Prague, March 10 (CTK) – The criticism of the public Czech Television (CT) in the inauguration address that President Milos Zeman delivered on Thursday has been the biggest attack on CT’s independence since 2000 TV crisis, Oscar-winning filmmaker Jan Sverak said during the Czech Lion awarding ceremony tonight.
Before the start of the live broadcast awarding of the annual national film awards, Sverak read to the audience a short text in support of the CT in which he called on politicians to defend the CT and maintain its as an independent broadcaster. He distributed sheets of paper among the members of the audience to support the petition by their signatures.
Olga Sommerova, who won the Czech Lion for the best documentary of the year tonight, called on the public to protest against a possible attempt of those in power to strip the CT of its independence.
Most of those awarded reacted to the latest events and rejected populism.
In December 2000, a part of TV reporters and their supporters occupied the CT news studio in protest against a new CT management which they accused of being biased and linked to the strongest political parties. There were two rival news broadcastings for a time. The new management was backed by then leading politicians, then prime minister Zeman and right-wing leader Vaclav Klaus, while the rebelling reporters received support from then president Vaclav Havel. After rallies of tens of thousands of people were staged, the new management stepped down or was sacked in February 2001.
In 1996, the film Kolya directed by Jan Sverak won the Academy Award for the best foreign language film.
In his inauguration address, Zeman accused CT of trying to manipulating the public and of being close to the right-wing opposition TOP 09 party. He also condemned journalists from the Economia publishers, which includes the weekly Respekt, the daily Hospodarske noviny (HN) and the Aktualne.cz news server.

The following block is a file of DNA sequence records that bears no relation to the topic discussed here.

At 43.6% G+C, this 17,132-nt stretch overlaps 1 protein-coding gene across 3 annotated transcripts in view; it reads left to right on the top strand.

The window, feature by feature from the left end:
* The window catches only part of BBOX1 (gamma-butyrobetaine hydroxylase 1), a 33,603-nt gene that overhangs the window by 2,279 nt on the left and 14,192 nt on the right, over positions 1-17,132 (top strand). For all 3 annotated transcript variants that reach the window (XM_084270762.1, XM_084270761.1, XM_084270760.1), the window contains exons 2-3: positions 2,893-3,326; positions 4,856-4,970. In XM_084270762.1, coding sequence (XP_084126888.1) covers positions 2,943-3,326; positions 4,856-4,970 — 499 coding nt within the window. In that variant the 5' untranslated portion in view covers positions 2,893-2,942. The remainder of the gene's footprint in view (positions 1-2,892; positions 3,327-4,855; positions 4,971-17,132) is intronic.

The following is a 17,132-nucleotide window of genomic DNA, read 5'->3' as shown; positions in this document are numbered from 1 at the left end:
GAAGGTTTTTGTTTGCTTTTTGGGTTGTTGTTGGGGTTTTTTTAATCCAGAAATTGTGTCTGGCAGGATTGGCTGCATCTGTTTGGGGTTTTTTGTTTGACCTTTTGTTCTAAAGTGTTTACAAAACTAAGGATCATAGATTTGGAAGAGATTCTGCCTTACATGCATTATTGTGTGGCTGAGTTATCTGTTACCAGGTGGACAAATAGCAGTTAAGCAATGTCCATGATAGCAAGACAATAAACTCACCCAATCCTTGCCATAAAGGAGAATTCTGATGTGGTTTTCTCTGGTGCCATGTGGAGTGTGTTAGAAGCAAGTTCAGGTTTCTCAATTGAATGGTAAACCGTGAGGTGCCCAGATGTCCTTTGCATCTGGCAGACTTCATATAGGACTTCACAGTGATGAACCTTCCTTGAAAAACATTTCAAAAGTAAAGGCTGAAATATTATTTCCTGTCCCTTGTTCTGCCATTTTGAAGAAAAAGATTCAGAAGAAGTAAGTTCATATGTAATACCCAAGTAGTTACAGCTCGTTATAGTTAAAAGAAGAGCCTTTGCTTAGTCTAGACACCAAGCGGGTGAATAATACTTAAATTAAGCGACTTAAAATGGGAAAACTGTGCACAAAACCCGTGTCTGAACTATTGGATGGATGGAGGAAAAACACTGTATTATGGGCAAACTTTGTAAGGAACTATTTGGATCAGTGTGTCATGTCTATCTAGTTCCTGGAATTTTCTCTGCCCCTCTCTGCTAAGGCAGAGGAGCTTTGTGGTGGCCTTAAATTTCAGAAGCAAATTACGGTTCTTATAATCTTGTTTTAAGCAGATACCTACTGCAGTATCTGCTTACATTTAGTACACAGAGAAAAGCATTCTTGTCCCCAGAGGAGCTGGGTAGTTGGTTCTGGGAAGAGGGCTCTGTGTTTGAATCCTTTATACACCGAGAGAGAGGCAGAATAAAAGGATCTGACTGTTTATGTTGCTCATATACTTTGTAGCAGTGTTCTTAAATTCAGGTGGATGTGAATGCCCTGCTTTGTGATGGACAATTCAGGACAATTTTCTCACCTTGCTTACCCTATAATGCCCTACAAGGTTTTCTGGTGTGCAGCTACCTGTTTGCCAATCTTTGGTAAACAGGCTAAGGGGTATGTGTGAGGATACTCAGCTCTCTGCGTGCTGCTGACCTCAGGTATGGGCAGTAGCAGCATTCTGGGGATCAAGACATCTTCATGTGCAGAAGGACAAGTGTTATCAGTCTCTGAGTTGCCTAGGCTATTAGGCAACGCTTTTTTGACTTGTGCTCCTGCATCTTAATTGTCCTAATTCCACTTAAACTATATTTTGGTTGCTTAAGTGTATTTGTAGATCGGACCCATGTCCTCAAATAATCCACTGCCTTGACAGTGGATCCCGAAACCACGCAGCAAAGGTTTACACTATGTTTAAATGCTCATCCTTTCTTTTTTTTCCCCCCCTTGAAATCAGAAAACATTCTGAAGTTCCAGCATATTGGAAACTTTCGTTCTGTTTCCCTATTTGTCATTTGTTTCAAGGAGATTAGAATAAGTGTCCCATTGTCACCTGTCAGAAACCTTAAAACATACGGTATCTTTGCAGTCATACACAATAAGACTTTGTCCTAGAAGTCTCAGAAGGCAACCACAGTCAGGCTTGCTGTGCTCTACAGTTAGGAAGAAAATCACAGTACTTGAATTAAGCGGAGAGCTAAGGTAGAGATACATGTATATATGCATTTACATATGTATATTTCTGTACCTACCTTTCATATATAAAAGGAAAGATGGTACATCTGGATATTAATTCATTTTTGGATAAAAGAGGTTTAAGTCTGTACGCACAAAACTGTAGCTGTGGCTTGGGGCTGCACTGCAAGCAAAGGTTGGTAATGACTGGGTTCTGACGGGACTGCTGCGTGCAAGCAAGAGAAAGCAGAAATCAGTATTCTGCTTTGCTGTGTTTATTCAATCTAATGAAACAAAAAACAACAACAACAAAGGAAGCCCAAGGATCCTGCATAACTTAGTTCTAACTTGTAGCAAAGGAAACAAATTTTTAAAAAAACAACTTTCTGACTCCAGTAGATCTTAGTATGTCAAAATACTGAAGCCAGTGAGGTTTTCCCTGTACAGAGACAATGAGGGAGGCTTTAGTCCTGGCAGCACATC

Some right-wing politicians left the room after Zeman made these statements during his inauguration.
The representatives of CT and Economia dismissed Zeman’s accusations as attacks on the independence of the media.
CT spokeswoman Karolina Blinkova said the rhetoric targeting the public media was unacceptable. “We absolutely reject any attacks on journalists and independence of the media, especially after the recent events in Slovakia, and in particular those by the supreme official of the Czech Republic,” she said, referring to the current political crisis in Slovakia developing after a recent murder of a journalist who focused on alleged links between government parties and the mafia.
President Zeman criticised the CT repeatedly. He said people who own a TV set should stop paying fees to the CT. Prime Minister Andrej Babis (ANO) and right-wing populist Tomio Okamura (Freedom and Direct Democracy, SPD), who was elected parliament deputy chairman last autumn, were also highly critical of CT.
Opponents of Zeman claim that his ultimate goal is to get the CT budget and consequently its new coverage fully under political control.
On social networks, people plan to stage a demonstration in support of CT and freedom of speech in Prague’s central square on Wednesday.